End of Mexico 75-Year Oil Monopoly Looms With Senate Deal

Mexico’s seven-decade state energy monopoly is poised to end after senate committees voted in principle to approve output sharing and licenses for outside producers.

The lawmakers are still debating articles of the bill reserved by minority opposition senators in the committees that would allow private companies from Exxon Mobil Corp. (XOM) to Chevron Corp. (CVX) to develop fields in the largest unexplored crude area after the Arctic Circle as state-owned Petroleos Mexicanos seeks to reverse eight years of falling output. The bill would allow companies to log crude reserves for accounting purposes, which may make it easier to secure project financing.

The bill announced on Dec. 7 ended four months of political wrangling following the release of separate plans from President Enrique Pena Nieto’s ruling Institutional Revolutionary Party, or PRI, and the opposition National Action Party, known as PAN. The government estimates an energy overhaul would lift economic growth 1 percentage point by 2018 and reverse production losses.

“I see a sense of willingness to move this bill forward,” Ninfa Salinas, a Green Party senator in the energy committee, said in a telephone interview yesterday. “There’s an understanding of using this as a tool to boost growth.”

Vote Tomorrow?

Pena Nieto, the 47-year-old former governor who returned the PRI party to power a year ago, has called the oil overhaul the cornerstone of his administration. PRI Senator David Penchyna, who heads the senate energy committee, said there may be a vote on the proposal by the full upper house as soon as tomorrow, in an interview today with Radio Formula.

Senators from the two parties, which with political allies have the two-thirds majority needed to pass the bill in both houses, are seeking to amend the nation’s charter to allow private and foreign energy companies to pump oil in Mexico’s $95 billion-a-year industry for the first time in 75 years.

Similar to the concession model proposed by PAN, licenses would grant broader operational control than the government’s initial profit-sharing model and allow companies to manage oil directly. In production-sharing contracts, companies can register crude reserves as assets for accounting purposes, the bill says. The oil remains state property until it is pumped.

Politically ‘Palatable’

“Although licenses will mimic concessions, we believe they could be politically more palatable than concessions as all of the oil reserves belong to the state,” Alberto Ramos, chief Latin American economist for Goldman Sachs, said in a research report. “Licenses are akin to concessions as they allow companies to take control of oil at the well head by paying royalties and taxes to the government.”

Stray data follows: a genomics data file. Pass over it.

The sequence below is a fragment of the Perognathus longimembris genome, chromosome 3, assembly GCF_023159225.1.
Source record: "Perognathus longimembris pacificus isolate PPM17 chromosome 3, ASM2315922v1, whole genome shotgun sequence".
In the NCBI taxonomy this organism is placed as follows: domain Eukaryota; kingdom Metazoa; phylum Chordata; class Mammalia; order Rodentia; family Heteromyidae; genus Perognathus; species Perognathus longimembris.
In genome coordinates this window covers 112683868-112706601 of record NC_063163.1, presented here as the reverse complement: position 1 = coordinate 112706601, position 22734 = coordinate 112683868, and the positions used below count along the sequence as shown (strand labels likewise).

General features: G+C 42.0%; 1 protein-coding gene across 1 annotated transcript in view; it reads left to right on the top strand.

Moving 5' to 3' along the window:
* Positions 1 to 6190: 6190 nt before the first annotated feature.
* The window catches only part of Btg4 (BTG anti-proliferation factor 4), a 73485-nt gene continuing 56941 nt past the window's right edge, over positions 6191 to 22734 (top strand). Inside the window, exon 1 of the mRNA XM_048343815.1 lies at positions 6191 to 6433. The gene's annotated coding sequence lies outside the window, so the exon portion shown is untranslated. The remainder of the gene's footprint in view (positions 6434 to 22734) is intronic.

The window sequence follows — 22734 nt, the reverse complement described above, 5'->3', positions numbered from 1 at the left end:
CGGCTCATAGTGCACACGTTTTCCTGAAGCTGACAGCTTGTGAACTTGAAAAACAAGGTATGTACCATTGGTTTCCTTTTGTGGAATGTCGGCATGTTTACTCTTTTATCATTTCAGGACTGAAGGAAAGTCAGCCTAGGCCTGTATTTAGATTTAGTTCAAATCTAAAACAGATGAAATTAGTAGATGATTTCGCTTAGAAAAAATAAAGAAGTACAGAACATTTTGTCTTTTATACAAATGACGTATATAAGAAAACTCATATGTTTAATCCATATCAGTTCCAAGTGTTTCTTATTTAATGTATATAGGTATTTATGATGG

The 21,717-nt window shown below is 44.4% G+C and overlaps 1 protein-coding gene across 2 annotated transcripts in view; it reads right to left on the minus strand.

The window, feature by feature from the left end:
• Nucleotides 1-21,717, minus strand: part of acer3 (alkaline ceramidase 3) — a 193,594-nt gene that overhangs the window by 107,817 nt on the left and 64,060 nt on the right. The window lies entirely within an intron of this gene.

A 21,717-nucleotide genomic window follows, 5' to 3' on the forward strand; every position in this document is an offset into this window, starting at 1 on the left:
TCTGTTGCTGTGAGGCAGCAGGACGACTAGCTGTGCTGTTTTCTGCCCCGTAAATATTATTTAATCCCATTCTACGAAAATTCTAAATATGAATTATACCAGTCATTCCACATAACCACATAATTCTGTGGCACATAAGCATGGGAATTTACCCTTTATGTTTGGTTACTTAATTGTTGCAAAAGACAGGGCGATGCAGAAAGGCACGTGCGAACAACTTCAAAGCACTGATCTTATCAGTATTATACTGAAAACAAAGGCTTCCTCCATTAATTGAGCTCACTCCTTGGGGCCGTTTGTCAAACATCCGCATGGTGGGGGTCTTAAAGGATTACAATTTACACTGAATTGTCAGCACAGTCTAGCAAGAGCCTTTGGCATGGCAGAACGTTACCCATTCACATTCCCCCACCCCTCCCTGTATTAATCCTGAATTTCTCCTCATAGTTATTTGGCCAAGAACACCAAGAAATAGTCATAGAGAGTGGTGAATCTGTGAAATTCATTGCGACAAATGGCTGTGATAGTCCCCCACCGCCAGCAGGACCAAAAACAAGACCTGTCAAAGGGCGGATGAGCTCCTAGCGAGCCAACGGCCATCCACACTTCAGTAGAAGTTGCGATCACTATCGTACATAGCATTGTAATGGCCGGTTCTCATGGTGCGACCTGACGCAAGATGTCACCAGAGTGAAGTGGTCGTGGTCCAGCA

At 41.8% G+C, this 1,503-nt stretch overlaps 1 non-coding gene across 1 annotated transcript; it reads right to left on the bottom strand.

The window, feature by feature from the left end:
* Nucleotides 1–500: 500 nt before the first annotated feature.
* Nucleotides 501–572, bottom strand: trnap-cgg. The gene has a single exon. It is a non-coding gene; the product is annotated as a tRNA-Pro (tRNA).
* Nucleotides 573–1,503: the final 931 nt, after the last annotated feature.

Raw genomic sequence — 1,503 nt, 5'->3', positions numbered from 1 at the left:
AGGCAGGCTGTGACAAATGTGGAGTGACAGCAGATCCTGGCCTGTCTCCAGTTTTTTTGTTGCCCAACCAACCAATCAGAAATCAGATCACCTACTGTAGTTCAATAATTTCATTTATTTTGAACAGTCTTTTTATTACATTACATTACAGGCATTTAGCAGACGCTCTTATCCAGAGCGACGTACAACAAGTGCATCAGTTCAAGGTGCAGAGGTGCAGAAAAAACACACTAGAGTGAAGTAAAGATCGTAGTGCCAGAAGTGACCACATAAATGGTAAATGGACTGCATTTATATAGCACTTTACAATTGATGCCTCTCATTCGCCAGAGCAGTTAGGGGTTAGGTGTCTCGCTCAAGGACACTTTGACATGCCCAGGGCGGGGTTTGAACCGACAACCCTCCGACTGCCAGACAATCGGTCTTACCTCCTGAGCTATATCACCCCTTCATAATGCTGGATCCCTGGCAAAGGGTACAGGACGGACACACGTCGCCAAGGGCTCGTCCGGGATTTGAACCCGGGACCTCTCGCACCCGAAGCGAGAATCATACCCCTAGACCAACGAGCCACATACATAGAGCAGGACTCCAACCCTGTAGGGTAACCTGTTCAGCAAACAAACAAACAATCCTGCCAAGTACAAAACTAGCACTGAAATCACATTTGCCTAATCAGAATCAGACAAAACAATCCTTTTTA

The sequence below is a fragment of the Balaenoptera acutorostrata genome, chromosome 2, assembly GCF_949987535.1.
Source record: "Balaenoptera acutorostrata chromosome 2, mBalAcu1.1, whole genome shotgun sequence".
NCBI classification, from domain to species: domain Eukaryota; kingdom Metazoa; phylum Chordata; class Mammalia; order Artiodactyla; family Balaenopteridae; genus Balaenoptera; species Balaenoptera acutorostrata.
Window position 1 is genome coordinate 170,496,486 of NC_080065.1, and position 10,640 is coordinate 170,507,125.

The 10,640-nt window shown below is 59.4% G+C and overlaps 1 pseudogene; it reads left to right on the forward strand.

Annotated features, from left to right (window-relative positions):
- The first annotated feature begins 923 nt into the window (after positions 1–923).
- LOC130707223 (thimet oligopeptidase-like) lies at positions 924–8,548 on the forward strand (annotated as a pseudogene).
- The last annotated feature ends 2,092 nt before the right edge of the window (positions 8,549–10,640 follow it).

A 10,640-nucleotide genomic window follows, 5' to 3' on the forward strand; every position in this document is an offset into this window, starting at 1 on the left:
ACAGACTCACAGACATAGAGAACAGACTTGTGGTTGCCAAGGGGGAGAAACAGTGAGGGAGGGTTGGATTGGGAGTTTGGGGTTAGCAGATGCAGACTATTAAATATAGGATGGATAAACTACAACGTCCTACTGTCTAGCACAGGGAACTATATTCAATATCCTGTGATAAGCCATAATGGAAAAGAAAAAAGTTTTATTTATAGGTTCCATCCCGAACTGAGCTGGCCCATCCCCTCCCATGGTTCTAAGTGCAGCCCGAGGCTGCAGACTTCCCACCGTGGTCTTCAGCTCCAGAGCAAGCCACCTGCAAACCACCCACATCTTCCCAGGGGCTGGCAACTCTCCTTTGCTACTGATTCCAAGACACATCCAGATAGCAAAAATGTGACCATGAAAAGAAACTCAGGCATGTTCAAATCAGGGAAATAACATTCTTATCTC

The 295-page initiative calls for changes in articles 25, 27 and 28 of the constitution. It also sets 21 mandates to be fulfilled with secondary regulations to be drafted next year.

The bill was passed by three committees with a total of 24 votes in favor and nine against.

Senator Manuel Bartlett, of the Labor Party, said that most of the elements--if not all--will be challenged after the vote in principle.

The bill also proposes the creation of a sovereign fund, originally proposed by PAN, that would be used to manage oil profit for long-term investment and savings.

The sovereign fund will be a public trust that will be operated by Mexico’s Central Bank, which will act as trustee, and receive all the earnings derived from contracts.

“The PRI has accepted almost all of the PAN proposals,” PAN Senator Salvador Vega said. “Many of the proposals contained in our original initiative have been included, though there are some things that could be added to advance it.”

Shale Exploration

Licenses will be used principally for shale-gas exploration, according to PAN Senator Jorge Luis Lavalle. Mexico has shale-gas resources of as much as 460 trillion cubic feet, according to data compiled by state oil company Pemex.

While Jorge Luis Preciado, the PAN’s leader in the Senate, says that licenses aren’t the same as concessions, Houston-based energy consultant George Baker said the models are very similar.

“It’s a 180-degree turn for Mexico,” Baker said in a telephone interview. “I never thought they would do that.”

The Democratic Revolution Party, the third-biggest party in both chambers, opposes the constitutional amendments.

The bill also will seek to promote alternative energy sources in Mexico through investments, said Salinas, whose party forms part of Pena Nieto’s coalition in Congress.

The congressional session ends Dec. 15. Emilio Gamboa, the Senate leader for the PRI, said last month that he expected senators would agree to extend the legislative process through the end of the year if needed to pass constitutional changes to open the energy industry.

To contact the reporters on this story: Adam Williams in Mexico City at awilliams111@bloomberg.net; Nacha Cattan in Mexico City at ncattan@bloomberg.net

To contact the editor responsible for this story: James Attwood at jattwood3@bloomberg.net

Press spacebar to pause and continue. Press esc to stop.

Bloomberg reserves the right to remove comments but is under no obligation to do so, or to explain individual moderation decisions.

Please enable JavaScript to view the comments powered by Disqus.